Letters

Article excerpt

The Biggest Drawback

I read with amazement Dr. Stephen R. Marder's comments in the article "Try Higher Doses of Atypicals Before Giving Up" (December 2002, p. 16).

Dr. Marder suggested that it is safe to use Zyprexa up to 60 mg/day and Seroquel up to 1,600 mg/day, with temporary sedation being the only drawback. I would suggest that the cost of these medications is a far greater drawback to their use.

Where I practice, the retail price for these doses would be $1,381.50 per month for Seroquel and $1,759.96 for Zyprexa. Who but the wealthy or those with incredibly generous insurance could afford such extravagance? I work at two state adolescent residential facilities, where the cost of medications comes out of the institutional budget. Since the advent of managed care and the demise of long-term inpatient psychiatric treatment, these institutions have become de facto hospitals. With many of our teens coming directly from acute hospital settings on multiple meds, we often cannot even continue their usual atypical antipsychotic doses, let alone try the exorbitant levels the article proposed.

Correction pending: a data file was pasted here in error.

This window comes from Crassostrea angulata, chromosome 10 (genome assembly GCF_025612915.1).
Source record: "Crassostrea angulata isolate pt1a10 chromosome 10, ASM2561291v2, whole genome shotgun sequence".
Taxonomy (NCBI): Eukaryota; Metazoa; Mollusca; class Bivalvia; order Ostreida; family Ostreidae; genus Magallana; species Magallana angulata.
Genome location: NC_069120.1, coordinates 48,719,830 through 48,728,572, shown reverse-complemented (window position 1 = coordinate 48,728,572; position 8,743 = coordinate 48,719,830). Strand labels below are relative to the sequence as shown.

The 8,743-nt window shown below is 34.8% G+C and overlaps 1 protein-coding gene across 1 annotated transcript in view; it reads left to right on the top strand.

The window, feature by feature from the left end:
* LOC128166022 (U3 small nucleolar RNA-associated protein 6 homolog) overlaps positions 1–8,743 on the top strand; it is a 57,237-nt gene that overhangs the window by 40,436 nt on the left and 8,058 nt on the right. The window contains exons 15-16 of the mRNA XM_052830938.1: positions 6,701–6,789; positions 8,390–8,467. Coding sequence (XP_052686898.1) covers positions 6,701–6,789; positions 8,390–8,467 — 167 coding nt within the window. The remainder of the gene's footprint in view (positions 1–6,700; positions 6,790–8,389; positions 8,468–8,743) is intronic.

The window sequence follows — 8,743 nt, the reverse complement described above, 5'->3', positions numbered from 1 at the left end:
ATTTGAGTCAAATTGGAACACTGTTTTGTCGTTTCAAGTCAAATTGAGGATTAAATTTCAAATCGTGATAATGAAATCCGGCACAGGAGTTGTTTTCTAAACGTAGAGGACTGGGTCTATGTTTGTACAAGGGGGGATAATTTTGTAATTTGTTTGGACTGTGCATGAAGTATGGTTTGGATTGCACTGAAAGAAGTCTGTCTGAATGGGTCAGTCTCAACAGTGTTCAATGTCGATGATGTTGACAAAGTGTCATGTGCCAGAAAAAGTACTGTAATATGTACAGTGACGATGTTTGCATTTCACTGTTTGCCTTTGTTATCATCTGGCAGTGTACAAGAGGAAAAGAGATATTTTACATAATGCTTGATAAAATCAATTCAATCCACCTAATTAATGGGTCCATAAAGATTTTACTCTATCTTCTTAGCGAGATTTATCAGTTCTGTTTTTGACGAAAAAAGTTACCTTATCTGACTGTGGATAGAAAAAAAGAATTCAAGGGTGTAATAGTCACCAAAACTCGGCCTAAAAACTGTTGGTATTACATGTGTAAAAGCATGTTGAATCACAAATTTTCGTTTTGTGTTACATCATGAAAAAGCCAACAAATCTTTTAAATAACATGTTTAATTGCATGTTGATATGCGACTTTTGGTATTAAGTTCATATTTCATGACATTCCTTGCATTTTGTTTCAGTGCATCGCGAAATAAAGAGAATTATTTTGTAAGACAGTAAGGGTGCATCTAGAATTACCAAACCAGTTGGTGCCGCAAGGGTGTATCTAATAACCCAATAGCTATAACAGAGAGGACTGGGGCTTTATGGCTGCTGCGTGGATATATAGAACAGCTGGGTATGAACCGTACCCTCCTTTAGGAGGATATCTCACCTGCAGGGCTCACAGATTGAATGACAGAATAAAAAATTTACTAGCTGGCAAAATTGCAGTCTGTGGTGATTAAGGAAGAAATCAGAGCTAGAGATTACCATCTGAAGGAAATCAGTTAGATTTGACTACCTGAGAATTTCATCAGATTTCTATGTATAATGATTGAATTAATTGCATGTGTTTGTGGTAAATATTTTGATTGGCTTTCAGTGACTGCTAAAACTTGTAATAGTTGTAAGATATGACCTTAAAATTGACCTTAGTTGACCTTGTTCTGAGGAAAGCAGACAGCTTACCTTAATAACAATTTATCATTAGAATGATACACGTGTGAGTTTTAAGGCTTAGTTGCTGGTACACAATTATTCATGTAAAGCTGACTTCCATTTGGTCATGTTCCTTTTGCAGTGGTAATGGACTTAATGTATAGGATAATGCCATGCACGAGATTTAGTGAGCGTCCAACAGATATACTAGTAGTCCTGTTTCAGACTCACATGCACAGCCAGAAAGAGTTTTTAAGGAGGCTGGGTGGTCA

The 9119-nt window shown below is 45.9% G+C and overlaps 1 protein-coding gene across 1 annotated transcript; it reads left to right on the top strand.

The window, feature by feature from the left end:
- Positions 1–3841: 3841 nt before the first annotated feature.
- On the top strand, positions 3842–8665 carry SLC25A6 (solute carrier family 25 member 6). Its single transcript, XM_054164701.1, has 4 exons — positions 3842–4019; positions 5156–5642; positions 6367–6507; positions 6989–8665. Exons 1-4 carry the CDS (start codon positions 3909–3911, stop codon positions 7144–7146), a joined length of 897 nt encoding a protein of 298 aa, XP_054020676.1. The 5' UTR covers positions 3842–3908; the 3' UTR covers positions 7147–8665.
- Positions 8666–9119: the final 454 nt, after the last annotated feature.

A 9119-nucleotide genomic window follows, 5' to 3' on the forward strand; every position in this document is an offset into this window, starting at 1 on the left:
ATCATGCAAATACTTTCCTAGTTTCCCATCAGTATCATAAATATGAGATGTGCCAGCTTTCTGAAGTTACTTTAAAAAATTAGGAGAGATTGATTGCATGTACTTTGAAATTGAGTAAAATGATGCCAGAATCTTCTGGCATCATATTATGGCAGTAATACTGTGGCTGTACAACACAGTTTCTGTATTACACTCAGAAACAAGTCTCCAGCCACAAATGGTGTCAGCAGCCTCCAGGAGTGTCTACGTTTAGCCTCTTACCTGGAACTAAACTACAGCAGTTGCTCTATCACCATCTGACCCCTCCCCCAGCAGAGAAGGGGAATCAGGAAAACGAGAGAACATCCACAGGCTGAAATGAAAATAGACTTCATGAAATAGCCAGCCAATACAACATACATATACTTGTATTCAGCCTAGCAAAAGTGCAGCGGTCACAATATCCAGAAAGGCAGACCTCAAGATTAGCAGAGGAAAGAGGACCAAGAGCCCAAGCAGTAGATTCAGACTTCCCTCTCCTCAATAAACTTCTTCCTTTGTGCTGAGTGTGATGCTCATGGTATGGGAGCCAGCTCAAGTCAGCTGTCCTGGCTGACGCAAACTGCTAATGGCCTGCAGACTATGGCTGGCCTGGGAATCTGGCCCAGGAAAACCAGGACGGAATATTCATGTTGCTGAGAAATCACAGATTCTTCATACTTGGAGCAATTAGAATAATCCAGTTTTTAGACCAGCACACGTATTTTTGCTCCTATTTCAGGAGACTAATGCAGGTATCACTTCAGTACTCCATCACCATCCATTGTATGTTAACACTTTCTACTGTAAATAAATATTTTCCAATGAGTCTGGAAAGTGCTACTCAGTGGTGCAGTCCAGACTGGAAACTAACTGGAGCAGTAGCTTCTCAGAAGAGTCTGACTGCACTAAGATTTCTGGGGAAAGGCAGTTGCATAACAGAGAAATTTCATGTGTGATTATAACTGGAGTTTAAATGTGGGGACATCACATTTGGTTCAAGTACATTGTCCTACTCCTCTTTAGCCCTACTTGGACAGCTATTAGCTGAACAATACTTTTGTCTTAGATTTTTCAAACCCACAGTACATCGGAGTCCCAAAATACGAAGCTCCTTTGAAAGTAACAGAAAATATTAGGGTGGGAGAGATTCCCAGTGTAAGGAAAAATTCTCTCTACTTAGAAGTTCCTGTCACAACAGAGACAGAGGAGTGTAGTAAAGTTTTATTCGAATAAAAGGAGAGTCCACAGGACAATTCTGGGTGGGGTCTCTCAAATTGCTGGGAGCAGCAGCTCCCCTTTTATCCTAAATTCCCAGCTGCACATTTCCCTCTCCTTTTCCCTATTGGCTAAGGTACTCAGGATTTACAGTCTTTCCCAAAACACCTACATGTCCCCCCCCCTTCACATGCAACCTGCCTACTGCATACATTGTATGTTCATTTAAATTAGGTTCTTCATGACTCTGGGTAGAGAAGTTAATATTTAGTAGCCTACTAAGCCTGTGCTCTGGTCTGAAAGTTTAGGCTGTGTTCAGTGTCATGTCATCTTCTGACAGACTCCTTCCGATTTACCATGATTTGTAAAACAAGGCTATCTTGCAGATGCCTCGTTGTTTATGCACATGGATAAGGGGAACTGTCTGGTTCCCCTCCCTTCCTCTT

At the risk of seeming harsh, Dr. Marder's comments sound like those of either an academician who has little appreciation for the realities of the clinical world of psychiatry or a pharmaceutical industry recipient who has been deluded into believing that the outrageous costs of these new psychotropics (and their resulting corporate profits) are justified.

Drug companies say that they need to recoup tremendous research and development costs, which are never actually demonstrated, only claimed.

We have a moral obligation to confront this kind of profiteering. We see every day how much the drug companies spend attempting to influence our clinical decisions in their favor. With the stakes so high, they will do almost anything, even fund apparently unbiased research studies and try to hide unfavorable clinical outcomes. The bottom line is this: We cannot trust an industry that stands to make astronomical profits by gaining our favor, and we must not dismiss these financial matters as irrelevant to clinical considerations. The best medicine in the world is no good if people cannot afford to use it, and the plain truth is that many can't, even in this country.

We should not tacitly support irresponsible medical corporate profiteering with this kind of clinical recommendation, at least not without providing a qualification. …